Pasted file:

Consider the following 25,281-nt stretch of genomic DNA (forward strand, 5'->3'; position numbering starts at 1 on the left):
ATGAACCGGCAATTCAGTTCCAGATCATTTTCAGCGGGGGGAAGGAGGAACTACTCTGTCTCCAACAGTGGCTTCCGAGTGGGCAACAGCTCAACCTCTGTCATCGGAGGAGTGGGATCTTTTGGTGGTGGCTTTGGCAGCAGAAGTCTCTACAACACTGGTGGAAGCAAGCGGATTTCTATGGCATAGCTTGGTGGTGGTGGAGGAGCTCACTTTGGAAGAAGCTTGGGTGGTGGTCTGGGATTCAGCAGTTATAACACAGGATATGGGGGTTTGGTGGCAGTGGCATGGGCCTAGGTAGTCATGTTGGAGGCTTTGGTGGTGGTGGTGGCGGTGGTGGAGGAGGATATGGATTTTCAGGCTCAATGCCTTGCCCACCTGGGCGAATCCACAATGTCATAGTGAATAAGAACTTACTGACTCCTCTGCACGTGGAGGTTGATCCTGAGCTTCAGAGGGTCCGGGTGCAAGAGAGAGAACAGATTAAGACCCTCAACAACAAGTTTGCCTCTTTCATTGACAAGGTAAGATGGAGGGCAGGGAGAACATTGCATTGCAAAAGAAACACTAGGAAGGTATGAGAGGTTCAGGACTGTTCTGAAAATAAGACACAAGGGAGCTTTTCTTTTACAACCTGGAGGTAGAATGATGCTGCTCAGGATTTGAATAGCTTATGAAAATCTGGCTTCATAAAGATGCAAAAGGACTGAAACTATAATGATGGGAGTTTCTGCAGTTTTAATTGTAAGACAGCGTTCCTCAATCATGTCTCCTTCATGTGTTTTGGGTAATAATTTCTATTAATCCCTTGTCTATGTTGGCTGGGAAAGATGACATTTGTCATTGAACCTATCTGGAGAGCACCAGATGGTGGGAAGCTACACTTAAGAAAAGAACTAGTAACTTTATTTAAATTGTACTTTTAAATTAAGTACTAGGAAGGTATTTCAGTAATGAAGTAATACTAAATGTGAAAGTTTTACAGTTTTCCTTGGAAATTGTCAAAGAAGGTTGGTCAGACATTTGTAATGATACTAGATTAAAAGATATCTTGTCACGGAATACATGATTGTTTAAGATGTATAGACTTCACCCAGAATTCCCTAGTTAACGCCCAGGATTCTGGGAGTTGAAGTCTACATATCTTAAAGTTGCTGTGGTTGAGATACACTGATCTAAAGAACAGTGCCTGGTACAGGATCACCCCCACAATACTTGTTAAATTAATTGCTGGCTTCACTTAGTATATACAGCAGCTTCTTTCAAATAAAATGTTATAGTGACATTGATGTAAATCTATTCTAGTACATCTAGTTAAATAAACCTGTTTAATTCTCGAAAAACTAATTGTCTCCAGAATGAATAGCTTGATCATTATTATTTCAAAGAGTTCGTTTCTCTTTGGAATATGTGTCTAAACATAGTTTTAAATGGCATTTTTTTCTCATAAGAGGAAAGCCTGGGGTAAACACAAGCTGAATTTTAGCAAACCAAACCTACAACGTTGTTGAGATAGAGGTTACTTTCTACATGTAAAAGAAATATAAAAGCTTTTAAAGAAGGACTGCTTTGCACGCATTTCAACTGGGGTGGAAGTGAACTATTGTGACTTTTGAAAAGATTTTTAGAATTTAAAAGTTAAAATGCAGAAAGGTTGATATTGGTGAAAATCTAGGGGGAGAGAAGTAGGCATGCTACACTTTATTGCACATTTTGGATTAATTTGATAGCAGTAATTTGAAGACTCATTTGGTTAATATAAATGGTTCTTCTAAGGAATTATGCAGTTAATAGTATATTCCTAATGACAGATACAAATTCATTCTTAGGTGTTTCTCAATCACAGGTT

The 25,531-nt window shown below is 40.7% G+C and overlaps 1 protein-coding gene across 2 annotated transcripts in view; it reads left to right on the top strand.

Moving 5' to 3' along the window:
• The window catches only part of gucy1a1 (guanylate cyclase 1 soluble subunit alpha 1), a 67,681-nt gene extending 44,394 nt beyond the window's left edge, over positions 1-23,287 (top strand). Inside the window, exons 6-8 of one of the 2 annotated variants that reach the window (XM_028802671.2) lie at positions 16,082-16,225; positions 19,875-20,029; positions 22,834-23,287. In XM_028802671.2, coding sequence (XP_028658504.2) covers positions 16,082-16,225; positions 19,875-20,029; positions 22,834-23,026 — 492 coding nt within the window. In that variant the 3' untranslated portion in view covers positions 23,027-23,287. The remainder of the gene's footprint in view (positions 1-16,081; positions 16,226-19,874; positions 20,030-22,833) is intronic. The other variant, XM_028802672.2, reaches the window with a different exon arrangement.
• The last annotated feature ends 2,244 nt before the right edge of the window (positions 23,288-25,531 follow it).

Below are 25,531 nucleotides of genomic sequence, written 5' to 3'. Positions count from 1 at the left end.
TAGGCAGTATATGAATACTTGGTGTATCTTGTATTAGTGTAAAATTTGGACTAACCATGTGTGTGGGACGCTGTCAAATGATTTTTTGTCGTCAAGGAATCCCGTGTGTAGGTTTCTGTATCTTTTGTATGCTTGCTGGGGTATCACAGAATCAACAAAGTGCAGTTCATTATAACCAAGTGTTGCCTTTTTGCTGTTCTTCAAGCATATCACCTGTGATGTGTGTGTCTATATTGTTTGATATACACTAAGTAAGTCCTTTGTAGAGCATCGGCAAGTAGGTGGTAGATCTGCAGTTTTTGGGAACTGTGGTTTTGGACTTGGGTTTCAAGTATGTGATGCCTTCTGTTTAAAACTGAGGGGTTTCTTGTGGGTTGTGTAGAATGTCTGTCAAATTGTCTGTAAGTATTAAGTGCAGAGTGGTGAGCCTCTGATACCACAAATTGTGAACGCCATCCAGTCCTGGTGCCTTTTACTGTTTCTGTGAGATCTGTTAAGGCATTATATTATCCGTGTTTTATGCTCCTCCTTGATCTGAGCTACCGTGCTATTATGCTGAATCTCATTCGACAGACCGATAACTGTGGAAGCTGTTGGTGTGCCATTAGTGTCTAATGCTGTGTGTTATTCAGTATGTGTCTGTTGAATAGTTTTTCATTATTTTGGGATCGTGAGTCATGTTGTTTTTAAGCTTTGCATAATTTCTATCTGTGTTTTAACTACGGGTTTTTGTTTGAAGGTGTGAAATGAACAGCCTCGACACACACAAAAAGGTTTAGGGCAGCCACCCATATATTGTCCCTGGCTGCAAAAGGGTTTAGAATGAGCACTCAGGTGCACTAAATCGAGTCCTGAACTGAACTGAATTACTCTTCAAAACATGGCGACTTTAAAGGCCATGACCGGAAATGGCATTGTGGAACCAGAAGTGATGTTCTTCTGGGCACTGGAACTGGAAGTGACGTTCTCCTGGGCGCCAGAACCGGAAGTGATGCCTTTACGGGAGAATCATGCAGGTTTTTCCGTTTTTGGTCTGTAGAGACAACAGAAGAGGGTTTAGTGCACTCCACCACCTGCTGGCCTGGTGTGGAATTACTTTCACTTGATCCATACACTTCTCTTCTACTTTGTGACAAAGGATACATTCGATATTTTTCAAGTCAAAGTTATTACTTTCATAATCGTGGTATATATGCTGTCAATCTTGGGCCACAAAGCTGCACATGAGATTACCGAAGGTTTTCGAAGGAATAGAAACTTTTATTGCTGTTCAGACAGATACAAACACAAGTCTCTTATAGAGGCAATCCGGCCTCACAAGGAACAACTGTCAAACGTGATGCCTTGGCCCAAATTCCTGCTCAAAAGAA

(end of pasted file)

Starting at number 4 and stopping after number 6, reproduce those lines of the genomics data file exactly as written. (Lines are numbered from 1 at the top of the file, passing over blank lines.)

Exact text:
Moving 5' to 3' along the window:
• The window catches only part of gucy1a1 (guanylate cyclase 1 soluble subunit alpha 1), a 67,681-nt gene extending 44,394 nt beyond the window's left edge, over positions 1-23,287 (top strand). Inside the window, exons 6-8 of one of the 2 annotated variants that reach the window (XM_028802671.2) lie at positions 16,082-16,225; positions 19,875-20,029; positions 22,834-23,287. In XM_028802671.2, coding sequence (XP_028658504.2) covers positions 16,082-16,225; positions 19,875-20,029; positions 22,834-23,026 — 492 coding nt within the window. In that variant the 3' untranslated portion in view covers positions 23,027-23,287. The remainder of the gene's footprint in view (positions 1-16,081; positions 16,226-19,874; positions 20,030-22,833) is intronic. The other variant, XM_028802672.2, reaches the window with a different exon arrangement.
• The last annotated feature ends 2,244 nt before the right edge of the window (positions 23,288-25,531 follow it).